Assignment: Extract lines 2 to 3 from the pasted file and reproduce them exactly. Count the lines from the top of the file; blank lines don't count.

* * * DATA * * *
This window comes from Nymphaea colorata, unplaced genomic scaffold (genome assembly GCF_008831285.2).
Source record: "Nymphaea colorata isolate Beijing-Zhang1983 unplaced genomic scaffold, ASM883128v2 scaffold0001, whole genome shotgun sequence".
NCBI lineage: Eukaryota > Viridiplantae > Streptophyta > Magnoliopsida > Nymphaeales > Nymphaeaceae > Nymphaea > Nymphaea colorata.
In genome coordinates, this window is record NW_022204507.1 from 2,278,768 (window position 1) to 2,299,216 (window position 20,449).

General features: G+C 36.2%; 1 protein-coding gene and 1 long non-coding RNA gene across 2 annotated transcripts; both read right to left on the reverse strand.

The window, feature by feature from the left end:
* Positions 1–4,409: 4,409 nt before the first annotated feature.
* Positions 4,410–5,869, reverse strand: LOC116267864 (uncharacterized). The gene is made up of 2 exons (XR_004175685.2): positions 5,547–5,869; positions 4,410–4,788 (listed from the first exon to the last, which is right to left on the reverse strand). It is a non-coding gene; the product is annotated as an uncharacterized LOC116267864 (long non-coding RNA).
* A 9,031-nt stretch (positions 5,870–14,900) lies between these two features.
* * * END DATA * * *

Source record: "Nymphaea colorata isolate Beijing-Zhang1983 unplaced genomic scaffold, ASM883128v2 scaffold0001, whole genome shotgun sequence".
NCBI lineage: Eukaryota > Viridiplantae > Streptophyta > Magnoliopsida > Nymphaeales > Nymphaeaceae > Nymphaea > Nymphaea colorata.